The Mönch is the most climbed of the peaks of the three peaks of the Berner Trilogy. It has easy access from the Jungfraujoch rail station, the convenient and close by Mönchsjochhütte, its spectacular setting in the heart of the Berner Oberland, and a variety of good routes all contribute to its popularity.
The Southeast Ridge is considered the normal route and is a great introduction to climbing in the area. This route, while never severe, includes some very exposed ridge climbing both on snow and on the fine gneissic rock which makes up the core of the Oberland.
The Nollen Route on the opposite, northwest spur, is considerably more challenging with its main difficulties being on ice. The difficulty of the ice nose of the Nollen itself varies from year to year, but normally includes several belayed pitches up to at least 60 degrees steepness, and occasionally has short vertical steps. Its first ascent in 1866 was accomplished with the aid of ladders.
From Alpenkalb: The Swiss topographic institute has remeasured Mönch and found out that its altitude is 4107 meters above sea level!
Charles Garrett adds: The West ridge is a more challenging alternative to the South-east route - steeper and more exposed - but easier than the Nollen. West ridge up, SE down makes an excellent traverse.
Be sure to see the excellent trip report and route reports posted on the left sidebar.
Nearest international airport is in Bern or Zurich. From either location it is a scenic memorable train ride to Interlaken (567M). From Interlaken catch the train to Klein Scheidegg (2061M) or Jungfraujoch (3454M). Trains run frequently and on time. Train travel here is quite easy. For all the trains information you could ever want: Train Information Also see information on rail on the Jungfrau page.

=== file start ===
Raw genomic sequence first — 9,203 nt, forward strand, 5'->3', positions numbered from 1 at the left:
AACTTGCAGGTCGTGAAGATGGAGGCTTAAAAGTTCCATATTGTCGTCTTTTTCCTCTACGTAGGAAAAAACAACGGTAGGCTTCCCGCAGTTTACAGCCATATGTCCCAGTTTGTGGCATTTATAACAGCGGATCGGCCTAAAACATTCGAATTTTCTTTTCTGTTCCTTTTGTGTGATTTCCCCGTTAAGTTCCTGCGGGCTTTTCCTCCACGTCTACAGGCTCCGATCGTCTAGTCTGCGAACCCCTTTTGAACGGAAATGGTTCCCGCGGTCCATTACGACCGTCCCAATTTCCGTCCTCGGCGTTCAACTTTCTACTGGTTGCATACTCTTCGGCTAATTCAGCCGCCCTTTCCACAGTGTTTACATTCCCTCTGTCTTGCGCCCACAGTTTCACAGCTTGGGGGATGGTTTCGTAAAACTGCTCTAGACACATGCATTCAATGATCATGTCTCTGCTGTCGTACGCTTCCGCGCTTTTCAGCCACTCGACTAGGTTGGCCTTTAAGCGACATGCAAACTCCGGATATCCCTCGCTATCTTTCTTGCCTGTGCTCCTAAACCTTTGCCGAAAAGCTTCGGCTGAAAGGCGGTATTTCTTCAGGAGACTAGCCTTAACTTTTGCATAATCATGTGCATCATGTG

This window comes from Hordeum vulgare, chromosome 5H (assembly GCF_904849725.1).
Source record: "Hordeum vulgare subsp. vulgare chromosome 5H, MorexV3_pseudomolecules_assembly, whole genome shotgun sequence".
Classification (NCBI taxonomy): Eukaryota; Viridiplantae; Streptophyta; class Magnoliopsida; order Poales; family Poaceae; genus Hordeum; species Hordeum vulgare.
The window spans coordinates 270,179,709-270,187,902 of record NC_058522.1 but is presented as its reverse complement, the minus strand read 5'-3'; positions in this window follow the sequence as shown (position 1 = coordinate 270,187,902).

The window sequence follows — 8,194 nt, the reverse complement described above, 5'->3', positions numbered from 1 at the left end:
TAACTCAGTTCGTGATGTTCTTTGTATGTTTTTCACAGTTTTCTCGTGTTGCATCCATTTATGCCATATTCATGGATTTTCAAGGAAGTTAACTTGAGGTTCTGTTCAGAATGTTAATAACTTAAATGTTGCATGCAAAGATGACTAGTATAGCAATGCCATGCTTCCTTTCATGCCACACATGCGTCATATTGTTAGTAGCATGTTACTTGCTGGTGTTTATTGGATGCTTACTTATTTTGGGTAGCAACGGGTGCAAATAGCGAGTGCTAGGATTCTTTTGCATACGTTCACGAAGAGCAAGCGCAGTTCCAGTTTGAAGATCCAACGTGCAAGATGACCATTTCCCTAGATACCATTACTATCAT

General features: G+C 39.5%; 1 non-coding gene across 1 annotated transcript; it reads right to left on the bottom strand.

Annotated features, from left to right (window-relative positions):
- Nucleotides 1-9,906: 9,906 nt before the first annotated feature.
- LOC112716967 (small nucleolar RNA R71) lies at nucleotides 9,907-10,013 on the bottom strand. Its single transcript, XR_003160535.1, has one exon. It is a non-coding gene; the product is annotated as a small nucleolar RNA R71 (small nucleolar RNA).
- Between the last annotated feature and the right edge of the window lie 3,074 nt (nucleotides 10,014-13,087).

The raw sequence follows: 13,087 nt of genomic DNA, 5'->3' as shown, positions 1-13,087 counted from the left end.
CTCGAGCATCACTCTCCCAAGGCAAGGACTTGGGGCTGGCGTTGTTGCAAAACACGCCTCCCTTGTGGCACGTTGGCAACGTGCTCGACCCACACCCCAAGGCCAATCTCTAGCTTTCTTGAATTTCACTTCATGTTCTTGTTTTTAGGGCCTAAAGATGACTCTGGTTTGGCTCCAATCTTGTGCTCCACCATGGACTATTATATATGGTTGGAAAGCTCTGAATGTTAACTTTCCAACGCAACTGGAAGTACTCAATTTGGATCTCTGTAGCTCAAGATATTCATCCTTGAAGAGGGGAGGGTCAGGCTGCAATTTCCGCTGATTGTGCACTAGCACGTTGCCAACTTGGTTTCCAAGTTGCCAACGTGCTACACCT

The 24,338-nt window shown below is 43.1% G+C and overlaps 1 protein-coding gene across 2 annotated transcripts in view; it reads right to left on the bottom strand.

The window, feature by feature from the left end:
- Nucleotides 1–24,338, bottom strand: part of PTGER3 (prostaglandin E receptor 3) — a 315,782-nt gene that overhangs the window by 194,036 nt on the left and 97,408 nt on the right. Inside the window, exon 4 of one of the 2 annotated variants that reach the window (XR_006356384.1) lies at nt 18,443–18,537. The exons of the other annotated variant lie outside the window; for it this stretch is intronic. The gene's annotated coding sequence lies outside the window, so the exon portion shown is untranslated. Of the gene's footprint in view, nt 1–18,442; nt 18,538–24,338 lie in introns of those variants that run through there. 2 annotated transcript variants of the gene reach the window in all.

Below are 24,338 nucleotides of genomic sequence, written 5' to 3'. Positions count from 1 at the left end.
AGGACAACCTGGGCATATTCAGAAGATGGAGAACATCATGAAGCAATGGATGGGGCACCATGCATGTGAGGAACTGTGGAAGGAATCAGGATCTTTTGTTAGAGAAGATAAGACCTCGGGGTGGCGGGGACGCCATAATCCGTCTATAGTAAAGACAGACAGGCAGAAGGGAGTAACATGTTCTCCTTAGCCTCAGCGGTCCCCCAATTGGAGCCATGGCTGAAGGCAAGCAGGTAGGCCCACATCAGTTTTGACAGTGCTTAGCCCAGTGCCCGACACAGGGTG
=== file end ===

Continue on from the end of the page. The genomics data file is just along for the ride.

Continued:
Mid June to end of September are prime climbing times.
The Normal Route from the south offers fourth class rock scrambling along a stepped arête to the spectacular summit snow ridge. The climb is easy of access because of the Jungfrau cog railway, and the route can be done in one day from Grindelwald by taking the first train. Because of its relatively short length, ease of access and southern exposure, it can be done in less than ideal conditions, and comes quickly back into shape after snow storms or bad weather.
An example of guide fees is:
Mönch - Guiding Fees
1:1 Climber to Guide Ratio
$420 per climber per day
2:1 Climber to Guide Ratio
$280 per climber per day
3:1 Climber to Guide Ratio
$230 per climber per day
Fees are on a per day basis. The above fees include expenses for the guide, such as meals, lodging, lifts, hut fees, transport. They do not include these expenses for the guest.
Starting out there are excellent restaurants and lodging as well as camping in Klein Scheindegg.
The character of the climb is as varied as the topography. Mönch is primarily a snow and glacier climb, and on the sections of rock that are encountered the climbing is enjoyable. The main southeast ridge route on the Mönch is a very fun climb- high, varied, sometimes on rock, some on snow, exposed and very scenic.
Because the route is short and technically straightforward it can often be climbed when weather or conditions are not ideal on more demanding routes.
There is a good website about Mönch at:
I havent used this group to climb but it does seem that they have good information.
If you are going to be there, the Eiger , Monch, and Jungfrau are all in very close proximety. If you are considering doing all 3 mountains this might be a typical profile:
Take the Jungfraujoch railway to the Jungfraujoch. A short walk to the Mönchsjochhütte, and ascent of the Mönch (4099 m, 13,445') from the southeast, on a ridge of moderate rock and snow climbing. Return to the Mönchsjochütte for the night.
Traverse the Jungfraufirn to the Jungfrau (4158 m, 13638'), ascend via the Rottalsattel, a mostly snow and ice climb with some short rock climbing sections. Return to the Jungfraujoch station and descend via railway to the Kleine Scheidegg for the night.
Re-ascend via railway to the Eismeer station, emerge from the tunnel onto the Challifirn glacier, and traverse it a short distance to the rocks which lead up to the hut. 4 pitches of technical climbing lead to 3rd class scrambling, and the Mittellegi hut.
Climb the Mittellegi Ridge to the summit of the Eiger (3970m, 13021'), descend via the south ridge back to the Mönchsjochhütte, or via the west flank, to Kleine Scheidegg. Descend to Kleine Scheidegg or Grindelwald for the night.
Post your people pics here.